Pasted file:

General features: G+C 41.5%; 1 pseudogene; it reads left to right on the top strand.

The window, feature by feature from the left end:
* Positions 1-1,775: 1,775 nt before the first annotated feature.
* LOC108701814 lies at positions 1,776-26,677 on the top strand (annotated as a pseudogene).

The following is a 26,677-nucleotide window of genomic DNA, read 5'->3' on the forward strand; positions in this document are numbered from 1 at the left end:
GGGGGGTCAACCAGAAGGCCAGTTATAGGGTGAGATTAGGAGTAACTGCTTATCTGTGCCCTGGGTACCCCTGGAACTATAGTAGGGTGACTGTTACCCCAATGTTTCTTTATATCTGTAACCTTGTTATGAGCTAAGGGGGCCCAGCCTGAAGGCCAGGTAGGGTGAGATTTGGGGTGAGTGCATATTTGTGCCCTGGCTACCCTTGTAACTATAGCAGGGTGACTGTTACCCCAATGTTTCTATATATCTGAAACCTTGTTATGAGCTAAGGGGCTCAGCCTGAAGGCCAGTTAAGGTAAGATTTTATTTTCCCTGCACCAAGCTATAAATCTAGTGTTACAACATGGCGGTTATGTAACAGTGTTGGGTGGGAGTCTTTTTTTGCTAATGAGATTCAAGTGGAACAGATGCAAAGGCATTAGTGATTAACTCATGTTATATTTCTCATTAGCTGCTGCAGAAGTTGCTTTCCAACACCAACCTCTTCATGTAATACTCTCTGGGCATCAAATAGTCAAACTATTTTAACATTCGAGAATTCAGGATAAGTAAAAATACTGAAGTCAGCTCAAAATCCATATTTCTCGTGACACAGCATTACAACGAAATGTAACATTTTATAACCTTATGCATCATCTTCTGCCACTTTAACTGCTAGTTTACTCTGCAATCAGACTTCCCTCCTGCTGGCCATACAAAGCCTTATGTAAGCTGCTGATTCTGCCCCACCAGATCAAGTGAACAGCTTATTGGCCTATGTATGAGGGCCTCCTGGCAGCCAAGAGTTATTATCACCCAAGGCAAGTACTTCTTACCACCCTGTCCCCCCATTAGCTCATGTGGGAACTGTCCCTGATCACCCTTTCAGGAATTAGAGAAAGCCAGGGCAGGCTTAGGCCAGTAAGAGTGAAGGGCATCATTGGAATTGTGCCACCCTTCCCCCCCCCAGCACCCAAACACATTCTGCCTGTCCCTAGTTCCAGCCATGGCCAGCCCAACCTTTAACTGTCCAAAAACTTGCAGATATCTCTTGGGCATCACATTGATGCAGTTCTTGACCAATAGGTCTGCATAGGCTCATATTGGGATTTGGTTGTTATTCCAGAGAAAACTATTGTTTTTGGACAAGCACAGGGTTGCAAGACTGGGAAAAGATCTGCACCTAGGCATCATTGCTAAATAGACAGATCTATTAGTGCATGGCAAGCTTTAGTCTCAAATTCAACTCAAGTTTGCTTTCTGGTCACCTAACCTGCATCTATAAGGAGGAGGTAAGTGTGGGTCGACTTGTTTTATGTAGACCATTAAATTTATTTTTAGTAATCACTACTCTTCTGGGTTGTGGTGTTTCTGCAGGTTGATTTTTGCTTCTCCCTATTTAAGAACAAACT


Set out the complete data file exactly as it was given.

General features: G+C 41.5%; 1 pseudogene; it reads left to right on the top strand.

The window, feature by feature from the left end:
* Positions 1-1,775: 1,775 nt before the first annotated feature.
* LOC108701814 lies at positions 1,776-26,677 on the top strand (annotated as a pseudogene).

The following is a 26,677-nucleotide window of genomic DNA, read 5'->3' on the forward strand; positions in this document are numbered from 1 at the left end:
GGGGGGTCAACCAGAAGGCCAGTTATAGGGTGAGATTAGGAGTAACTGCTTATCTGTGCCCTGGGTACCCCTGGAACTATAGTAGGGTGACTGTTACCCCAATGTTTCTTTATATCTGTAACCTTGTTATGAGCTAAGGGGGCCCAGCCTGAAGGCCAGGTAGGGTGAGATTTGGGGTGAGTGCATATTTGTGCCCTGGCTACCCTTGTAACTATAGCAGGGTGACTGTTACCCCAATGTTTCTATATATCTGAAACCTTGTTATGAGCTAAGGGGCTCAGCCTGAAGGCCAGTTAAGGTAAGATTTTATTTTCCCTGCACCAAGCTATAAATCTAGTGTTACAACATGGCGGTTATGTAACAGTGTTGGGTGGGAGTCTTTTTTTGCTAATGAGATTCAAGTGGAACAGATGCAAAGGCATTAGTGATTAACTCATGTTATATTTCTCATTAGCTGCTGCAGAAGTTGCTTTCCAACACCAACCTCTTCATGTAATACTCTCTGGGCATCAAATAGTCAAACTATTTTAACATTCGAGAATTCAGGATAAGTAAAAATACTGAAGTCAGCTCAAAATCCATATTTCTCGTGACACAGCATTACAACGAAATGTAACATTTTATAACCTTATGCATCATCTTCTGCCACTTTAACTGCTAGTTTACTCTGCAATCAGACTTCCCTCCTGCTGGCCATACAAAGCCTTATGTAAGCTGCTGATTCTGCCCCACCAGATCAAGTGAACAGCTTATTGGCCTATGTATGAGGGCCTCCTGGCAGCCAAGAGTTATTATCACCCAAGGCAAGTACTTCTTACCACCCTGTCCCCCCATTAGCTCATGTGGGAACTGTCCCTGATCACCCTTTCAGGAATTAGAGAAAGCCAGGGCAGGCTTAGGCCAGTAAGAGTGAAGGGCATCATTGGAATTGTGCCACCCTTCCCCCCCCCAGCACCCAAACACATTCTGCCTGTCCCTAGTTCCAGCCATGGCCAGCCCAACCTTTAACTGTCCAAAAACTTGCAGATATCTCTTGGGCATCACATTGATGCAGTTCTTGACCAATAGGTCTGCATAGGCTCATATTGGGATTTGGTTGTTATTCCAGAGAAAACTATTGTTTTTGGACAAGCACAGGGTTGCAAGACTGGGAAAAGATCTGCACCTAGGCATCATTGCTAAATAGACAGATCTATTAGTGCATGGCAAGCTTTAGTCTCAAATTCAACTCAAGTTTGCTTTCTGGTCACCTAACCTGCATCTATAAGGAGGAGGTAAGTGTGGGTCGACTTGTTTTATGTAGACCATTAAATTTATTTTTAGTAATCACTACTCTTCTGGGTTGTGGTGTTTCTGCAGGTTGATTTTTGCTTCTCCCTATTTAAGAACAAACT